Track progress

More than completing things on time, a considerable part of task management is tracking completion. It’s important to see when tasks get done in real-time in order to stay on top of daily operations. Moreover, tracking completion helps you see where and when work is taking too long, what’s causing the delay, and how to address the inefficiency.

Evaluate your task management strategy

Just like performance management, task management should be an ongoing process. Day-to-day tasks can be repetitive but can change over time, especially when organizational shifts and market changes occur. 

For instance, demand will likely influence your team’s tasks. So consider when it will likely peak and ensure that your to-do lists are adequate to meet that uptick in demand. 

Meanwhile, revisiting your task management strategy allows you to pivot quickly in case of unprecedented market changes that will cause a significant shift in your operations. For instance, the disruption of COVID-19 caused in most workforces. 

Tie it in with the rest of  your workforce management

Task management shouldn’t be a siloed process. It would be best to integrate it with other areas of workforce management, such as employee scheduling.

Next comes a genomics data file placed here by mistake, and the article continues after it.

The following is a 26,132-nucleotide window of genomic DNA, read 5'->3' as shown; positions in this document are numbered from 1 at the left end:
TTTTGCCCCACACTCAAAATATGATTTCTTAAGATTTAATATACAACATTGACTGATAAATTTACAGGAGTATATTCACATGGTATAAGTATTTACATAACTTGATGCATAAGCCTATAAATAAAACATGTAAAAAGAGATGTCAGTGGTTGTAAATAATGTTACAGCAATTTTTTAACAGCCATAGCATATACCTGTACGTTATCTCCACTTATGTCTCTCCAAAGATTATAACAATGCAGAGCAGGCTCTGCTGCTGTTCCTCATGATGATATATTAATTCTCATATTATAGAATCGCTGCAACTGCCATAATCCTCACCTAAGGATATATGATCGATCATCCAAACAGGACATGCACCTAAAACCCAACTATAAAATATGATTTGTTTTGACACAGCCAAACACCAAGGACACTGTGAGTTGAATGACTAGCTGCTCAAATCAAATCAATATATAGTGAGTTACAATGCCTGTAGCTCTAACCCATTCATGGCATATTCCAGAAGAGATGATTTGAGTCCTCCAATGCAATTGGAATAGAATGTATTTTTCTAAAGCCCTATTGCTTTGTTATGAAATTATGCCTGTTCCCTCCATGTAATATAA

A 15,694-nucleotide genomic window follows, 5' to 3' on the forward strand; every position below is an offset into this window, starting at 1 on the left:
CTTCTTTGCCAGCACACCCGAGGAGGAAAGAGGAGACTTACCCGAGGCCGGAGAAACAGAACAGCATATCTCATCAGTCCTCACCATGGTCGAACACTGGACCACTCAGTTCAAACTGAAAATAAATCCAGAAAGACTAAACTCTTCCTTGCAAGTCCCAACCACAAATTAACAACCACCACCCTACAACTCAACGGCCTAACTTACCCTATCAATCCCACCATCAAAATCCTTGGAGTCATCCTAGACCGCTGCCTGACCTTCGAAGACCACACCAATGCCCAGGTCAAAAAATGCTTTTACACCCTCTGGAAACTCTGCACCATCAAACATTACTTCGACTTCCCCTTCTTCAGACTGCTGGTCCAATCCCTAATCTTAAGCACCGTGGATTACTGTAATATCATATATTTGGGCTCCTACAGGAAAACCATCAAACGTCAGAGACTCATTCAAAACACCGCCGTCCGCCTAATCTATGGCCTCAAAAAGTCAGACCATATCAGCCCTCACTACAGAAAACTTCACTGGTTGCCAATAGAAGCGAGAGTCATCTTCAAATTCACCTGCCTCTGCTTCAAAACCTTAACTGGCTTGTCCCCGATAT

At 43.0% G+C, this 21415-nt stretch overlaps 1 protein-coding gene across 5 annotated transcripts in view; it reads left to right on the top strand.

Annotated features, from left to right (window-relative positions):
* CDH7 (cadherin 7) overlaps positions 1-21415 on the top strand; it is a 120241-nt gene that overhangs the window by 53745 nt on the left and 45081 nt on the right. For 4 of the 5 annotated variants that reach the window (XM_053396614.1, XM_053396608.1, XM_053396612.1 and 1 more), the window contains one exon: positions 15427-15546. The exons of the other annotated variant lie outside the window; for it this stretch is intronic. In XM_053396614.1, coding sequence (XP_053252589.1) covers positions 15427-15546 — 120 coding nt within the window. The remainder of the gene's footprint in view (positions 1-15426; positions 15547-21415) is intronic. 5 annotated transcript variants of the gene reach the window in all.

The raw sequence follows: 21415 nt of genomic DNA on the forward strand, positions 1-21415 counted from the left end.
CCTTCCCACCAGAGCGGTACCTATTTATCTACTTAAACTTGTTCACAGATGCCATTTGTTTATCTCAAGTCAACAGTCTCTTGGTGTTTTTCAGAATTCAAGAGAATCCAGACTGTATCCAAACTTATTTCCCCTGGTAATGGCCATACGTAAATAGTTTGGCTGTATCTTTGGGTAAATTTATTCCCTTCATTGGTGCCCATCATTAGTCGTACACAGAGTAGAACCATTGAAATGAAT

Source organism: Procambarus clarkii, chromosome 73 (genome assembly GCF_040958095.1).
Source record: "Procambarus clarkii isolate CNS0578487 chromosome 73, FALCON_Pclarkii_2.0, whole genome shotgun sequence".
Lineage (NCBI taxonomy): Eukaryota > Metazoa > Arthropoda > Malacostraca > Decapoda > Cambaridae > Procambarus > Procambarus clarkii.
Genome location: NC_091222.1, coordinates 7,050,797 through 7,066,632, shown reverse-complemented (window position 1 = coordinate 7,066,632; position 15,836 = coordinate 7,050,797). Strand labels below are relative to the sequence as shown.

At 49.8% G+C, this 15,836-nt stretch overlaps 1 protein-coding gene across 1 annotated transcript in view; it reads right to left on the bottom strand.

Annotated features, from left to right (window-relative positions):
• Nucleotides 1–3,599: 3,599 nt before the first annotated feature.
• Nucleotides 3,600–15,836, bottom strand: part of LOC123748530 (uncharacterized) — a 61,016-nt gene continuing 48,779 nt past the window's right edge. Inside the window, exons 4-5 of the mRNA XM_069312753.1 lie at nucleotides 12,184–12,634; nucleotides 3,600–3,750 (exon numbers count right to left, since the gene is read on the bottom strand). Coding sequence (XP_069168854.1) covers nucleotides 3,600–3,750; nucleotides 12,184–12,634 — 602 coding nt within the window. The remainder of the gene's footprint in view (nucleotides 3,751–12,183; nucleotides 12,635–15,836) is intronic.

Over time, task management will give you a wealth of data that can aid in optimizing schedules, tracking skills, and making critical workforce decisions.  

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Finding the right software for task management

Task management is no easy feat, but a reliable software system can simplify it.’s task management is the ideal solution for hourly workers. You can use it to create checklists lists for various teams and track real-time completion rates. task checklist mobile view

Task management features are even better when synced with employee scheduling, time and attendance, and human resources. Employees can clock in, check their schedules, complete tasks, and get paid through a single app.

To learn more about’s task management platform and how it ties in with other solutions, book a call today. 

Jana Reserva is a content manager for